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Friday, May 8, 2015

Researchers identify potential cause of schizophrenic symptoms


Unusual neural oscillations -- brain waves -- have long been associated with schizophrenia. The oscillations, called delta waves, are similar to slow oscillations seen in normal brains during sleep, but in schizophrenic brains, they occur during wakefulness. The connection between these oscillations and schizophrenic symptoms, particularly cognitive deficits such as memory impairment, has long been unclear.
When the delta frequency light was turned on in the brain egion called thalamus, researchers observed disruption in the working memory of rats. When it was turned off, the rodents were once again able to perform working memory tasks.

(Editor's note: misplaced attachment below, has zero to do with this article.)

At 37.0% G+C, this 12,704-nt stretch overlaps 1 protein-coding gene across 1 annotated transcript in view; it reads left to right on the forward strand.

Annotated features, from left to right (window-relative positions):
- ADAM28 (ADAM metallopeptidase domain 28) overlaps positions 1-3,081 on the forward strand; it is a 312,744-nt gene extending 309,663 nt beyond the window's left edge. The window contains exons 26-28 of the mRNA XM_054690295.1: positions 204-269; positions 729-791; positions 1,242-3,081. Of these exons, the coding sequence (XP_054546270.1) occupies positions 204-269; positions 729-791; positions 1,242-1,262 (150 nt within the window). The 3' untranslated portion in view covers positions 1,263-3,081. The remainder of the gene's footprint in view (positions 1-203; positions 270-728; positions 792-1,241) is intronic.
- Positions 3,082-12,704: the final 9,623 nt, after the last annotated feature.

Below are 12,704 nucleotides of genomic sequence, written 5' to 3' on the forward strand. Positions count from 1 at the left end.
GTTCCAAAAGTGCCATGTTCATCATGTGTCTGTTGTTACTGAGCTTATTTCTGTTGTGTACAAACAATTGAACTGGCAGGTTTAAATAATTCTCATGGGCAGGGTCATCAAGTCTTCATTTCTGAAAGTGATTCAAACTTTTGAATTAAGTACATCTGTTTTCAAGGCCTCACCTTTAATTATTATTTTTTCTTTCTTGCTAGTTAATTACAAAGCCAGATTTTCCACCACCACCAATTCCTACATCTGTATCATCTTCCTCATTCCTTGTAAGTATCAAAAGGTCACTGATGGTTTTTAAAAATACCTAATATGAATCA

"The oscillations produce an artificial signal that jams normal communication," author says. "The part of the thalamus that is supposed to carry information about working memory couldn't do the task at all with these sleep-like delta waves. We suspect the abnormal delta oscillations seen in patients with schizophrenia are producing a similar jamming of normal signals."
Delta waves require a specific type of ion channel called a T-type calcium channel. These channels are of particular interest because they are one of the few types of ion channel implicated in schizophrenia by genetic studies. The next step, author says, is to figure out what kind of agents could be used to block these channels.
http://www.eurekalert.org/pub_rele…/2015-05/bu-bri050715.php